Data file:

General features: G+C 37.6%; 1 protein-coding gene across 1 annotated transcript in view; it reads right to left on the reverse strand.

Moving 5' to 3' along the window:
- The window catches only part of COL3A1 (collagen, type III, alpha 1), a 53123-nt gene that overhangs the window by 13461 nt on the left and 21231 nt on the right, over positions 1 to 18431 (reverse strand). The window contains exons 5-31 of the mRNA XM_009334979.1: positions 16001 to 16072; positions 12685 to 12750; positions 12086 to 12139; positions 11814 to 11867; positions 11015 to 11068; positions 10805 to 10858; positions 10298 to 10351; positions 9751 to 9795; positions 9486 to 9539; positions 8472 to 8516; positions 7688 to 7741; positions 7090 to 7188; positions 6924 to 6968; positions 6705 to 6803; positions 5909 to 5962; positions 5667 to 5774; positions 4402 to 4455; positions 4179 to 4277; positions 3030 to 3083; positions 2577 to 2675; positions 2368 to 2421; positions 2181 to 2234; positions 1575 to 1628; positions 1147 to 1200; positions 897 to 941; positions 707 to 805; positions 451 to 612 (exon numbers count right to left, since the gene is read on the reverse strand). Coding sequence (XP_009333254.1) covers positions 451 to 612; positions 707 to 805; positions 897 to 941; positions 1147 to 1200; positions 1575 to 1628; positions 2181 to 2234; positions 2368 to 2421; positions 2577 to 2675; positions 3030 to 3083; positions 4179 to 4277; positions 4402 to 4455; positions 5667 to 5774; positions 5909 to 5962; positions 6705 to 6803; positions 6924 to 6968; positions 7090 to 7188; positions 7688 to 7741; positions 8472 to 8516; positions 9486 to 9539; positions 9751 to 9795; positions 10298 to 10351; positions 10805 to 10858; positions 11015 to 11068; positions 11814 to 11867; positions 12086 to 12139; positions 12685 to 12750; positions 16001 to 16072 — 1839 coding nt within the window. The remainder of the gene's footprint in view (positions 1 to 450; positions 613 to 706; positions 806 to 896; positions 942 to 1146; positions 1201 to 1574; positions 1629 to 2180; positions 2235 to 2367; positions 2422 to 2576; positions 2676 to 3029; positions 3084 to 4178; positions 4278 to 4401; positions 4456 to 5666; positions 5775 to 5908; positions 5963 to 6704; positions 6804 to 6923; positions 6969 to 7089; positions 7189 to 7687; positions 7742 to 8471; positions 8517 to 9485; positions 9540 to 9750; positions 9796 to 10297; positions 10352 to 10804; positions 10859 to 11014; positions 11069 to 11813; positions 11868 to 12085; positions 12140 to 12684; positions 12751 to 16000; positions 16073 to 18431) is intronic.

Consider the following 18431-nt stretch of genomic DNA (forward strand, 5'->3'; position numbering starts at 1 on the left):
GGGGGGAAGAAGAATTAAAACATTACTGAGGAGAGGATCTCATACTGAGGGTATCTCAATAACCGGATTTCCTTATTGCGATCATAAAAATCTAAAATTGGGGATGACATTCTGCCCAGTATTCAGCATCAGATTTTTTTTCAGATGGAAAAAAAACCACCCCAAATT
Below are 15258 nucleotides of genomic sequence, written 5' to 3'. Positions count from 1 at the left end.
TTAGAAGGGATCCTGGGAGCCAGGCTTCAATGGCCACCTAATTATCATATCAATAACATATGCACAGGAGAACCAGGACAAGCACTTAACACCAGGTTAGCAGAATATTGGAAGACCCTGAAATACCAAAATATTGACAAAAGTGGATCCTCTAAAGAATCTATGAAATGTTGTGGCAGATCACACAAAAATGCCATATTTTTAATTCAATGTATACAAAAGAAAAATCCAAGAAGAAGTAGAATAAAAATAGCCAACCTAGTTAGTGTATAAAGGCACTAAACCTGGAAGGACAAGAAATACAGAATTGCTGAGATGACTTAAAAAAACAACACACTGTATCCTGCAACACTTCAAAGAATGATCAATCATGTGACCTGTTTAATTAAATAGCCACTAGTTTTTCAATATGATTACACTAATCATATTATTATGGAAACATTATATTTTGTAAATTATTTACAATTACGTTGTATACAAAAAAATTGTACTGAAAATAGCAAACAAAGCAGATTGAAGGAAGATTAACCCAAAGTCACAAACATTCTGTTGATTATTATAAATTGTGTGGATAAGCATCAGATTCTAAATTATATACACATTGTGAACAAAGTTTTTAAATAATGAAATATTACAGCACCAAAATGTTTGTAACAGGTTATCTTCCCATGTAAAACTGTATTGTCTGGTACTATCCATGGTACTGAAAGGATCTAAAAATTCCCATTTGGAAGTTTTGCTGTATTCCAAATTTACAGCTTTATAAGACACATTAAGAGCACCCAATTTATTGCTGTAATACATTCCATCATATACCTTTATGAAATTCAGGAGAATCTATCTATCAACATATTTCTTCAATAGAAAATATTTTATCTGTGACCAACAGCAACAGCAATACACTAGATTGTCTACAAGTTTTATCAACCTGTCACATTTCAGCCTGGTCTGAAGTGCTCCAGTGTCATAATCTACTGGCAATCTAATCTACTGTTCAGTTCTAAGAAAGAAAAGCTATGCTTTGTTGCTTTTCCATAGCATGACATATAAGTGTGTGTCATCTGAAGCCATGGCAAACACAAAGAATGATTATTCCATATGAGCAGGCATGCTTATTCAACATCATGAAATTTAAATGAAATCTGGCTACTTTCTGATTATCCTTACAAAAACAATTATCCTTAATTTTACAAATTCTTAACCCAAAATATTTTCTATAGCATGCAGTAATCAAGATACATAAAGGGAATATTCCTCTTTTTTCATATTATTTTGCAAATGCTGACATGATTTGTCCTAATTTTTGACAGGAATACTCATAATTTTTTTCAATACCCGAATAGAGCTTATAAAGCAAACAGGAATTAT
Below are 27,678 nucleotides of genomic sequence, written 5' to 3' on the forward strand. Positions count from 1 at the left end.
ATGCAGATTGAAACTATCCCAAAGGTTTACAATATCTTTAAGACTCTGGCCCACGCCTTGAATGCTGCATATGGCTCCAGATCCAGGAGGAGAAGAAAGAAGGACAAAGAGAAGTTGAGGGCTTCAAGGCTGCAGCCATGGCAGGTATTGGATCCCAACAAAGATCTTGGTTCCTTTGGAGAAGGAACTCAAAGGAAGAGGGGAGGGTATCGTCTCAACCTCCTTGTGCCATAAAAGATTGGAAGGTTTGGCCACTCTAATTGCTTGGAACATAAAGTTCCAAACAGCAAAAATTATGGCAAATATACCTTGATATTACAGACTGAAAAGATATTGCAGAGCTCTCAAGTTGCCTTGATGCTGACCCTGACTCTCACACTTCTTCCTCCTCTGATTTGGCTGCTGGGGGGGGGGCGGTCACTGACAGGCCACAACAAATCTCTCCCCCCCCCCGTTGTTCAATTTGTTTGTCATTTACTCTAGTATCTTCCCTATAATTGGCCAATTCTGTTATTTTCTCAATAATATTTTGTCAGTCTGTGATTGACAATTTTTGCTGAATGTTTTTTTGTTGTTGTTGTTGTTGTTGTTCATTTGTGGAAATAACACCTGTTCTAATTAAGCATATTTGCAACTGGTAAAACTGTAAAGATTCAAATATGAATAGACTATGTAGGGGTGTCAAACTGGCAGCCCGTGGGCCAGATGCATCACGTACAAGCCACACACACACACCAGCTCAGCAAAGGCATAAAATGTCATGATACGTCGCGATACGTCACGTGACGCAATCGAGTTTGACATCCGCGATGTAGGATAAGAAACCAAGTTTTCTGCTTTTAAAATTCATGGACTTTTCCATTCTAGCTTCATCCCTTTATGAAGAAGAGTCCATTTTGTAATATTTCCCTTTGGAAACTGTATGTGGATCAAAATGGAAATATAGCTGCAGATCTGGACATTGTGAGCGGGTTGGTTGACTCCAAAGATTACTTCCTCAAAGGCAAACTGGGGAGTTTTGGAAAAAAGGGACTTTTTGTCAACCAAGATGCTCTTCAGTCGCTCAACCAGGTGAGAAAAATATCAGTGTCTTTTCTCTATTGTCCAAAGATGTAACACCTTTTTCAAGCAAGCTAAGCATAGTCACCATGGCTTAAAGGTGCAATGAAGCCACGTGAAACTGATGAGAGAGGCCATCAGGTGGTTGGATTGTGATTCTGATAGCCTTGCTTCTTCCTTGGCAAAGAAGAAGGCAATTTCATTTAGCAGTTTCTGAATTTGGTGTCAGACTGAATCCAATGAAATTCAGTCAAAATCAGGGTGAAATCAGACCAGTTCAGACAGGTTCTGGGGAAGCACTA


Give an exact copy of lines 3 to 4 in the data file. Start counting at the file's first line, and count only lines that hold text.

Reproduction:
- The window catches only part of COL3A1 (collagen, type III, alpha 1), a 53123-nt gene that overhangs the window by 13461 nt on the left and 21231 nt on the right, over positions 1 to 18431 (reverse strand). The window contains exons 5-31 of the mRNA XM_009334979.1: positions 16001 to 16072; positions 12685 to 12750; positions 12086 to 12139; positions 11814 to 11867; positions 11015 to 11068; positions 10805 to 10858; positions 10298 to 10351; positions 9751 to 9795; positions 9486 to 9539; positions 8472 to 8516; positions 7688 to 7741; positions 7090 to 7188; positions 6924 to 6968; positions 6705 to 6803; positions 5909 to 5962; positions 5667 to 5774; positions 4402 to 4455; positions 4179 to 4277; positions 3030 to 3083; positions 2577 to 2675; positions 2368 to 2421; positions 2181 to 2234; positions 1575 to 1628; positions 1147 to 1200; positions 897 to 941; positions 707 to 805; positions 451 to 612 (exon numbers count right to left, since the gene is read on the reverse strand). Coding sequence (XP_009333254.1) covers positions 451 to 612; positions 707 to 805; positions 897 to 941; positions 1147 to 1200; positions 1575 to 1628; positions 2181 to 2234; positions 2368 to 2421; positions 2577 to 2675; positions 3030 to 3083; positions 4179 to 4277; positions 4402 to 4455; positions 5667 to 5774; positions 5909 to 5962; positions 6705 to 6803; positions 6924 to 6968; positions 7090 to 7188; positions 7688 to 7741; positions 8472 to 8516; positions 9486 to 9539; positions 9751 to 9795; positions 10298 to 10351; positions 10805 to 10858; positions 11015 to 11068; positions 11814 to 11867; positions 12086 to 12139; positions 12685 to 12750; positions 16001 to 16072 — 1839 coding nt within the window. The remainder of the gene's footprint in view (positions 1 to 450; positions 613 to 706; positions 806 to 896; positions 942 to 1146; positions 1201 to 1574; positions 1629 to 2180; positions 2235 to 2367; positions 2422 to 2576; positions 2676 to 3029; positions 3084 to 4178; positions 4278 to 4401; positions 4456 to 5666; positions 5775 to 5908; positions 5963 to 6704; positions 6804 to 6923; positions 6969 to 7089; positions 7189 to 7687; positions 7742 to 8471; positions 8517 to 9485; positions 9540 to 9750; positions 9796 to 10297; positions 10352 to 10804; positions 10859 to 11014; positions 11069 to 11813; positions 11868 to 12085; positions 12140 to 12684; positions 12751 to 16000; positions 16073 to 18431) is intronic.

Consider the following 18431-nt stretch of genomic DNA (forward strand, 5'->3'; position numbering starts at 1 on the left):